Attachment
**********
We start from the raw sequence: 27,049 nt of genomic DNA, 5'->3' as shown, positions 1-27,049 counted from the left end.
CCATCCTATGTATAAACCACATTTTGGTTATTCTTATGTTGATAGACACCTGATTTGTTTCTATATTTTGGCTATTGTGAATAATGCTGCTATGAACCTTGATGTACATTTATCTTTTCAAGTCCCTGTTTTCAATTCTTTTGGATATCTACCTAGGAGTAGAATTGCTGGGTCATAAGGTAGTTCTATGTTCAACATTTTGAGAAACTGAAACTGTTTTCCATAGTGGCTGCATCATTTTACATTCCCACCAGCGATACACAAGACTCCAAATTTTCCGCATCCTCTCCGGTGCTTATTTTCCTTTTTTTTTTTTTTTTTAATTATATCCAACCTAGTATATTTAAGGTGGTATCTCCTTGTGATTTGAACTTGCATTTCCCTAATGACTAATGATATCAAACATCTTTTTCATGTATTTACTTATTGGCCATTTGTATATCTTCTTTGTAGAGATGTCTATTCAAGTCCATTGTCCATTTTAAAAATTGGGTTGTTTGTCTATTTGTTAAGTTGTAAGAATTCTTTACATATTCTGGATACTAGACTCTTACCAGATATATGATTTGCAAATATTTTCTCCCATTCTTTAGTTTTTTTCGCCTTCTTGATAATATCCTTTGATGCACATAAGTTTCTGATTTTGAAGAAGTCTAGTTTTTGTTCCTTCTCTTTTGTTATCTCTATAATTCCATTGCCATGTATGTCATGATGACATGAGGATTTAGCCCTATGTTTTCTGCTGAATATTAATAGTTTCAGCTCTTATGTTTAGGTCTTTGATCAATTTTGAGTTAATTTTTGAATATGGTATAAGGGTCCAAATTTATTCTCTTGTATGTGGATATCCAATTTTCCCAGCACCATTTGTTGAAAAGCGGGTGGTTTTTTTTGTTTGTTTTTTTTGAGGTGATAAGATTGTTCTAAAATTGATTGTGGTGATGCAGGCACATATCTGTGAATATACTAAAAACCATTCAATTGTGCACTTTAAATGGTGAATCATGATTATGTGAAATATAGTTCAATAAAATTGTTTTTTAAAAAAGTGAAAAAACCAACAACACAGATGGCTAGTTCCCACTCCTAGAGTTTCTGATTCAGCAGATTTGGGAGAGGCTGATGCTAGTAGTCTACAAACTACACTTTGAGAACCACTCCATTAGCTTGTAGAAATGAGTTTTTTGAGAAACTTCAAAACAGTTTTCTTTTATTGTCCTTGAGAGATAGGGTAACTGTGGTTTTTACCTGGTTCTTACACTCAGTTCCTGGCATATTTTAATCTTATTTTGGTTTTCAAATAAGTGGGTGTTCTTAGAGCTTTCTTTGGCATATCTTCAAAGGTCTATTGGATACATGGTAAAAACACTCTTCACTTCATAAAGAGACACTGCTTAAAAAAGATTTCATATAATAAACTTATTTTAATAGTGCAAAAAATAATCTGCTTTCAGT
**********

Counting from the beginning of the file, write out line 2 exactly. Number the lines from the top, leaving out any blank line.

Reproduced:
CCATCCTATGTATAAACCACATTTTGGTTATTCTTATGTTGATAGACACCTGATTTGTTTCTATATTTTGGCTATTGTGAATAATGCTGCTATGAACCTTGATGTACATTTATCTTTTCAAGTCCCTGTTTTCAATTCTTTTGGATATCTACCTAGGAGTAGAATTGCTGGGTCATAAGGTAGTTCTATGTTCAACATTTTGAGAAACTGAAACTGTTTTCCATAGTGGCTGCATCATTTTACATTCCCACCAGCGATACACAAGACTCCAAATTTTCCGCATCCTCTCCGGTGCTTATTTTCCTTTTTTTTTTTTTTTTTAATTATATCCAACCTAGTATATTTAAGGTGGTATCTCCTTGTGATTTGAACTTGCATTTCCCTAATGACTAATGATATCAAACATCTTTTTCATGTATTTACTTATTGGCCATTTGTATATCTTCTTTGTAGAGATGTCTATTCAAGTCCATTGTCCATTTTAAAAATTGGGTTGTTTGTCTATTTGTTAAGTTGTAAGAATTCTTTACATATTCTGGATACTAGACTCTTACCAGATATATGATTTGCAAATATTTTCTCCCATTCTTTAGTTTTTTTCGCCTTCTTGATAATATCCTTTGATGCACATAAGTTTCTGATTTTGAAGAAGTCTAGTTTTTGTTCCTTCTCTTTTGTTATCTCTATAATTCCATTGCCATGTATGTCATGATGACATGAGGATTTAGCCCTATGTTTTCTGCTGAATATTAATAGTTTCAGCTCTTATGTTTAGGTCTTTGATCAATTTTGAGTTAATTTTTGAATATGGTATAAGGGTCCAAATTTATTCTCTTGTATGTGGATATCCAATTTTCCCAGCACCATTTGTTGAAAAGCGGGTGGTTTTTTTTGTTTGTTTTTTTTGAGGTGATAAGATTGTTCTAAAATTGATTGTGGTGATGCAGGCACATATCTGTGAATATACTAAAAACCATTCAATTGTGCACTTTAAATGGTGAATCATGATTATGTGAAATATAGTTCAATAAAATTGTTTTTTAAAAAAGTGAAAAAACCAACAACACAGATGGCTAGTTCCCACTCCTAGAGTTTCTGATTCAGCAGATTTGGGAGAGGCTGATGCTAGTAGTCTACAAACTACACTTTGAGAACCACTCCATTAGCTTGTAGAAATGAGTTTTTTGAGAAACTTCAAAACAGTTTTCTTTTATTGTCCTTGAGAGATAGGGTAACTGTGGTTTTTACCTGGTTCTTACACTCAGTTCCTGGCATATTTTAATCTTATTTTGGTTTTCAAATAAGTGGGTGTTCTTAGAGCTTTCTTTGGCATATCTTCAAAGGTCTATTGGATACATGGTAAAAACACTCTTCACTTCATAAAGAGACACTGCTTAAAAAAGATTTCATATAATAAACTTATTTTAATAGTGCAAAAAATAATCTGCTTTCAGT